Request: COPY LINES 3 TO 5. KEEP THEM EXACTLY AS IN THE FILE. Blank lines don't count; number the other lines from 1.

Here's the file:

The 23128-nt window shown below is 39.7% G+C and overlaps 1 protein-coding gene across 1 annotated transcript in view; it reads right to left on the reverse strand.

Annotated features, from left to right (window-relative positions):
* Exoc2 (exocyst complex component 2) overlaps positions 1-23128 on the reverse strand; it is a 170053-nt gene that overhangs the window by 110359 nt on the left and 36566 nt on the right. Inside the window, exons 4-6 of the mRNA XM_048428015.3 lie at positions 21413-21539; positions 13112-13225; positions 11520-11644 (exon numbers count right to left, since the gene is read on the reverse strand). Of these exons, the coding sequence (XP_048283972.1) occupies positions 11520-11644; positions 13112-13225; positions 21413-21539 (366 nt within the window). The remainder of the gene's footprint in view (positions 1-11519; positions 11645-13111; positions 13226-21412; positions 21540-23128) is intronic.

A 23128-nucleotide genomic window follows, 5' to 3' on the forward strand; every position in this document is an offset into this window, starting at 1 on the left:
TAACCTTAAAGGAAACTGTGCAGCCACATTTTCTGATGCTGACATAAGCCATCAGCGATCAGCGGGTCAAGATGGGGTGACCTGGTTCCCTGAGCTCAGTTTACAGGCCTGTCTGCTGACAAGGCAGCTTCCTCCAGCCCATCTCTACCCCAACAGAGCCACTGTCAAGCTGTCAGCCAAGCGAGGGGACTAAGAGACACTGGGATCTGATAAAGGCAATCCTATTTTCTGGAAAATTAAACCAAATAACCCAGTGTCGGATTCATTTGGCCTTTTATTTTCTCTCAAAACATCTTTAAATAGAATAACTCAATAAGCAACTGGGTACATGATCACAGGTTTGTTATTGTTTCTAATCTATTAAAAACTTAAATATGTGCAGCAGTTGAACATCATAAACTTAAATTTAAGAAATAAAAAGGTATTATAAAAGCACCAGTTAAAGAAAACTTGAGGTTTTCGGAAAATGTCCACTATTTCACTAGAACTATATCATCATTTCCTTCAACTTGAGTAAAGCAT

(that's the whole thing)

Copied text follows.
* Exoc2 (exocyst complex component 2) overlaps positions 1-23128 on the reverse strand; it is a 170053-nt gene that overhangs the window by 110359 nt on the left and 36566 nt on the right. Inside the window, exons 4-6 of the mRNA XM_048428015.3 lie at positions 21413-21539; positions 13112-13225; positions 11520-11644 (exon numbers count right to left, since the gene is read on the reverse strand). Of these exons, the coding sequence (XP_048283972.1) occupies positions 11520-11644; positions 13112-13225; positions 21413-21539 (366 nt within the window). The remainder of the gene's footprint in view (positions 1-11519; positions 11645-13111; positions 13226-21412; positions 21540-23128) is intronic.

A 23128-nucleotide genomic window follows, 5' to 3' on the forward strand; every position in this document is an offset into this window, starting at 1 on the left:
TAACCTTAAAGGAAACTGTGCAGCCACATTTTCTGATGCTGACATAAGCCATCAGCGATCAGCGGGTCAAGATGGGGTGACCTGGTTCCCTGAGCTCAGTTTACAGGCCTGTCTGCTGACAAGGCAGCTTCCTCCAGCCCATCTCTACCCCAACAGAGCCACTGTCAAGCTGTCAGCCAAGCGAGGGGACTAAGAGACACTGGGATCTGATAAAGGCAATCCTATTTTCTGGAAAATTAAACCAAATAACCCAGTGTCGGATTCATTTGGCCTTTTATTTTCTCTCAAAACATCTTTAAATAGAATAACTCAATAAGCAACTGGGTACATGATCACAGGTTTGTTATTGTTTCTAATCTATTAAAAACTTAAATATGTGCAGCAGTTGAACATCATAAACTTAAATTTAAGAAATAAAAAGGTATTATAAAAGCACCAGTTAAAGAAAACTTGAGGTTTTCGGAAAATGTCCACTATTTCACTAGAACTATATCATCATTTCCTTCAACTTGAGTAAAGCAT